There is nothing wrong with seeking attention. We need it as we need our daily bread. It is a psychological nutrition. What is counterproductive, however, is to allow the need to masquerade as something else. Or not to acknowledge the need at all. 

The idea of attention being something we all want in our lives is conceded, rather dismissively, by most of us. But until recently we had little idea how comprehensively this matter of attention was affecting our lives. It is becoming increasingly clear that it is worth putting a great deal of the right kind of attention on the subject. 

The getting and giving of attention, and the various kinds of attention that exist, have not been considered much by Western psychologists, although it is a phenomenon well-known and better understood in the East. In recent years, however, it has been brought to the notice of the West by Idries Shah, who in his writings and university lectures has formulated an extremely valuable theory of attention. 

It seems to me best to quote Shah on the subject immediately, and extensively, for his statements are more informed and succinct than my interpretation of them could be.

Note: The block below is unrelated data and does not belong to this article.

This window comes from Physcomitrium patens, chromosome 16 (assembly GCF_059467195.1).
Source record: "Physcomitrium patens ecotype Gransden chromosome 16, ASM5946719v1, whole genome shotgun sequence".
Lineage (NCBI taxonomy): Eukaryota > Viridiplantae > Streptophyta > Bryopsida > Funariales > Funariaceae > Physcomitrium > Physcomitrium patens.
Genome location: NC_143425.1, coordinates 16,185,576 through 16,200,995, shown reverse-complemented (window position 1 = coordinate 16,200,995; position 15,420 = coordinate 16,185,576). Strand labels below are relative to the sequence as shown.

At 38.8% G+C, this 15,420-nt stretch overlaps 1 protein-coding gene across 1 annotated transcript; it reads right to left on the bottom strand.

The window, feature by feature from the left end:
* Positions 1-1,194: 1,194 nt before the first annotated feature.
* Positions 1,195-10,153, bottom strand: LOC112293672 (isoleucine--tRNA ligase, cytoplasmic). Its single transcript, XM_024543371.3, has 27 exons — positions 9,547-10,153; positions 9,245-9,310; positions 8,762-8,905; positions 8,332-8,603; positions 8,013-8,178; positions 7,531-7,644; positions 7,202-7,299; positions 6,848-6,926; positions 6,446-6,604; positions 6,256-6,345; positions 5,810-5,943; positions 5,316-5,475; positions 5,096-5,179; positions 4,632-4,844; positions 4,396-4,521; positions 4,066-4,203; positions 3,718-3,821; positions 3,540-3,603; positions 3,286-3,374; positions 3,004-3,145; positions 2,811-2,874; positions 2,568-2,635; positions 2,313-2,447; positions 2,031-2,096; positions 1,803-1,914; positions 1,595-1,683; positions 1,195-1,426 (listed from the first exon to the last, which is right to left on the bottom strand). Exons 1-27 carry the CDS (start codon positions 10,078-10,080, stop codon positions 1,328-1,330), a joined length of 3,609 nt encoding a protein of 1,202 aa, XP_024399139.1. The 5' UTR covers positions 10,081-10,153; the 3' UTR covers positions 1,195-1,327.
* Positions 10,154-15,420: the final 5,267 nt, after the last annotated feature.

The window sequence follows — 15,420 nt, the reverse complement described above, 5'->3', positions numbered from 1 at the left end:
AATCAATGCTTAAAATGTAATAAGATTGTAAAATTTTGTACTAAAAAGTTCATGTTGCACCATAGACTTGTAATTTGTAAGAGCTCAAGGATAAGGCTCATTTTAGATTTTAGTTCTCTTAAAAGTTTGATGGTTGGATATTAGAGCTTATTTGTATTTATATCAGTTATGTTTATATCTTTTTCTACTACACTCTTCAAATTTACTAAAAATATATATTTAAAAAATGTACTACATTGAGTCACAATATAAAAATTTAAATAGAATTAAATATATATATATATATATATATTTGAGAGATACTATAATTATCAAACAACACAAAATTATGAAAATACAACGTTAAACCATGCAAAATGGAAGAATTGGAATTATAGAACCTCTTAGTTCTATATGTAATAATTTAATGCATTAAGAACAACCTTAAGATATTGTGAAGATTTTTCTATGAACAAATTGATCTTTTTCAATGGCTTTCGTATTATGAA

"Study the attracting, extending and reception as, as well as the interchange of attention", writes Shah, in Learning How to Learn (Octagon Press 1978). 

"One of the keys to human behavior is the attention factor. 

"Anyone can verify that many instances, generally supposed to be important or useful human transactions on any subject (social, commercial, etc.), are in fact disguised attention- situations. 

"It is contended that if a person does not know what he is doing (in this case that he is basically demanding, extending or exchanging attention) and as a consequence thinks that he is doing something else (contributing to human knowledge, learning, buying, selling, informing, etc.), he will (a) be more inefficient at both the overt and the covert activity; (b) have less capacity of planning his behavior and will make mistakes of emotion and intellect because he considers attention to be other than it is.

 "If this is true, it is most important that individuals realize: 

1. That this attention factor is operating in virtually all trend transactions; 

2. That the apparent motivation of transactions may be other than it really is. And that it often is generated by the need or desire for attention-activity (giving, receiving or exchanging). 

3 That attention activity, like any other demand for food, warmth, etc. when placed under volitional control, must result in increased scope for the human being who would not then be at the mercy of random sources of attention, or even more confused than usual if things do not pan out as they expect."